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It's not outside the norm, though anecdotally I get the sense it is at the lower end of the spectrum for the (broad) area, but not for the size of practice.

My own (reasonably recent) experience relative to yours: I wholeheartedly took only about 5% extra for articling, for what I viewed as interesting and professional-growth-promoting work. I negotiated hard for about 30-35% extra to your number for first year post call--I wanted to stay and my employer really wanted me to stay if we could make the numbers work. Because I was given, and handled, fairly high responsibility early on, with better-than-expected results, I probably had a better-than-average negotiating position.

While the paragraph above is individualized, I wanted to point out more generally that you can improve your bargaining position (and perceived value) even if you accept what is on the table in front of you now. Just don't do it reluctantly, in terms of how you approach your post-call experience. The acquisition of litigation experience and self confidence is rapid early on, so I would make the most of it--with the realization that I can either justifiably ask for more in 6-18 months' time or that I would make myself more marketable elsewhere if needed.

 

On 1/22/2018 at 12:50 AM, Ambit said:

As a heads up OP, I'm guessing that "[articling salary], just got an offer, [first year salary], the location you provided, and "litigation heavy" are probably enough to do some serious damage to anonymity. Might be prudent to edit.

I've kept my numbers purposely vague(r), but I don't think OP's potential breach of anonymity is likely to expose OP's identity to anyone other than the employer making that offer (and a small circle of OP's acquaintances, already familiar with the situation). It's unlikely to have any significant consequence, even if the employer found out both that there is potential reluctance and some reasonable inquiry into where the market stands.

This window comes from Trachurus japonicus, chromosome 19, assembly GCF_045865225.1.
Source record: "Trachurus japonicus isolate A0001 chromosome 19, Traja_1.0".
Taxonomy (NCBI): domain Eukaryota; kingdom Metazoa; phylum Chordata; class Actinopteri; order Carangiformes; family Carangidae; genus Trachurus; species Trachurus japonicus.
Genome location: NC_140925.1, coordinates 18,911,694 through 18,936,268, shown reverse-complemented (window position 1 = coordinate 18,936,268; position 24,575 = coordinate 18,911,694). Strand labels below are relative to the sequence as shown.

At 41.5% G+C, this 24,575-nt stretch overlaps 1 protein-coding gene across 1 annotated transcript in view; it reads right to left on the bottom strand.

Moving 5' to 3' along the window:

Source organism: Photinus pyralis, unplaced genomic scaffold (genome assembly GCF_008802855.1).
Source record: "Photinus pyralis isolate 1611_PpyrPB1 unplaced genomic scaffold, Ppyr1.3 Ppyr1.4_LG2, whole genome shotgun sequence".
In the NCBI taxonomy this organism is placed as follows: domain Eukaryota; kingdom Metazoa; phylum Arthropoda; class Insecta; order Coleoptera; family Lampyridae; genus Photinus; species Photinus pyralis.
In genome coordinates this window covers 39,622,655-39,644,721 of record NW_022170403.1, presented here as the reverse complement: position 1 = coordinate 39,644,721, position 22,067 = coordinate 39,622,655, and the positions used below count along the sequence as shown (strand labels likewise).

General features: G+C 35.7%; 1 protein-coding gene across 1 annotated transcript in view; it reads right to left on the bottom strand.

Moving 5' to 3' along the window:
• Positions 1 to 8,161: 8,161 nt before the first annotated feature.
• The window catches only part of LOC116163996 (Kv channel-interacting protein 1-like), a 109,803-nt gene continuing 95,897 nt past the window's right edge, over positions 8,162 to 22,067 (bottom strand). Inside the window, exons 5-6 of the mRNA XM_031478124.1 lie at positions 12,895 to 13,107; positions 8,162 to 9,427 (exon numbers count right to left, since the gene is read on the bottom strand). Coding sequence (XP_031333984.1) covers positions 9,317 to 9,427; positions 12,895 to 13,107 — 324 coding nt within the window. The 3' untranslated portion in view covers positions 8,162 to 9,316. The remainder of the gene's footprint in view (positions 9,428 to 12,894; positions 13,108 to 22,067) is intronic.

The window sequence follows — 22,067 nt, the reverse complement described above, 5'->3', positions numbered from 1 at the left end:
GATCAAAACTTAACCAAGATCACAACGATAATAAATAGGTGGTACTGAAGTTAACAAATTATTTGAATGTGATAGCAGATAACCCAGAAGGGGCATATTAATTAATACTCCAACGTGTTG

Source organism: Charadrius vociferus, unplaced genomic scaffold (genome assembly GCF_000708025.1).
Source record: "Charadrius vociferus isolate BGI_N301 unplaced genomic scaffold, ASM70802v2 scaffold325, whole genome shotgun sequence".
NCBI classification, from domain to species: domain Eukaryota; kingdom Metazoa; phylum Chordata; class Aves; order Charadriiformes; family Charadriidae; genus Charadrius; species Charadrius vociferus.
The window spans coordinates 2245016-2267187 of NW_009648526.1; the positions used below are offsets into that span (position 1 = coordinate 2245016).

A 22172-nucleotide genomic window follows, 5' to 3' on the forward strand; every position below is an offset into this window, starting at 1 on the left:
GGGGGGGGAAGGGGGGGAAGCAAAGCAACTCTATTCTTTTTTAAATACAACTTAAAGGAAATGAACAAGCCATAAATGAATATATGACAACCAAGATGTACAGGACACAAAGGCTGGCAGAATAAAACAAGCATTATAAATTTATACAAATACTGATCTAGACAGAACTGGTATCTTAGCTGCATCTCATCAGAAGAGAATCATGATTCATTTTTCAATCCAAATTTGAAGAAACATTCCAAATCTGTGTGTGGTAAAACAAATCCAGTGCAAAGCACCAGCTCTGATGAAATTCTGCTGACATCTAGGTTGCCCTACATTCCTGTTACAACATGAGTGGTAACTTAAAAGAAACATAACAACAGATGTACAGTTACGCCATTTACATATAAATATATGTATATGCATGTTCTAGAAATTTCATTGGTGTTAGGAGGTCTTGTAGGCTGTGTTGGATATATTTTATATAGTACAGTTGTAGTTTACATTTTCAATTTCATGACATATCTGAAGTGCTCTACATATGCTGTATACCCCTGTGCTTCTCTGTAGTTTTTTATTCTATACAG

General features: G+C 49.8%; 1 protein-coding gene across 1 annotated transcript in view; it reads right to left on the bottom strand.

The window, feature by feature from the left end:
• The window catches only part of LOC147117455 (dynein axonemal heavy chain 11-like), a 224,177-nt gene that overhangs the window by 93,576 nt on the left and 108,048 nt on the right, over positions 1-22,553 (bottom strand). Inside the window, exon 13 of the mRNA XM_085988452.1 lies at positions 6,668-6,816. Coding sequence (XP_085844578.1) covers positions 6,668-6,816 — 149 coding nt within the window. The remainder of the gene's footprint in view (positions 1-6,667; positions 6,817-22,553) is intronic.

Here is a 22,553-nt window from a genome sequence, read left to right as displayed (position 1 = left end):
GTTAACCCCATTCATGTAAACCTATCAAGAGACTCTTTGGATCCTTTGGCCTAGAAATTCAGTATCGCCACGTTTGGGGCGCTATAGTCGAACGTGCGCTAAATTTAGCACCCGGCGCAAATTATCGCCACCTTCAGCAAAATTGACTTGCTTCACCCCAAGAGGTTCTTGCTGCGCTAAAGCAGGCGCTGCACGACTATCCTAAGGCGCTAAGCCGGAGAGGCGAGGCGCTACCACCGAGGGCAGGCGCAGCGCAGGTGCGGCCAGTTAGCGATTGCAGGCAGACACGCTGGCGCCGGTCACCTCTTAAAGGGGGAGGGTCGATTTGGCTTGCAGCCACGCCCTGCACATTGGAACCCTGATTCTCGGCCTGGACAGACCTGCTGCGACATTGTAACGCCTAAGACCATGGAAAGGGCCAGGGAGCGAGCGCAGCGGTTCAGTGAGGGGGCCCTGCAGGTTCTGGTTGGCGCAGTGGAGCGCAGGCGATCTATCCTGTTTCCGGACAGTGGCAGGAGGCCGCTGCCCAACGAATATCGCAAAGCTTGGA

Edited by cluj

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12 hours ago, cluj said:

It's not outside the norm, though anecdotally I get the sense it is at the lower end of the spectrum for the (broad) area, but not for the size of practice.

My own (reasonably recent) experience relative to yours: I wholeheartedly took only about 5% extra for articling, for what I viewed as interesting and professional-growth-promoting work. I negotiated hard for about 30-35% extra to your number for first year post call--I wanted to stay and my employer really wanted me to stay if we could make the numbers work. Because I was given, and handled, fairly high responsibility early on, with better-than-expected results, I probably had a better-than-average negotiating position.

While the paragraph above is individualized, I wanted to point out more generally that you can improve your bargaining position (and perceived value) even if you accept what is on the table in front of you now. Just don't do it reluctantly, in terms of how you approach your post-call experience. The acquisition of litigation experience and self confidence is rapid early on, so I would make the most of it--with the realization that I can either justifiably ask for more in 6-18 months' time or that I would make myself more marketable elsewhere if needed.

 

I've kept my numbers purposely vague(r), but I don't think OP's potential breach of anonymity is likely to expose OP's identity to anyone other than the employer making that offer (and a small circle of OP's acquaintances, already familiar with the situation). It's unlikely to have any significant consequence, even if the employer found out both that there is potential reluctance and some reasonable inquiry into where the market stands.

All very good points, thx for sharing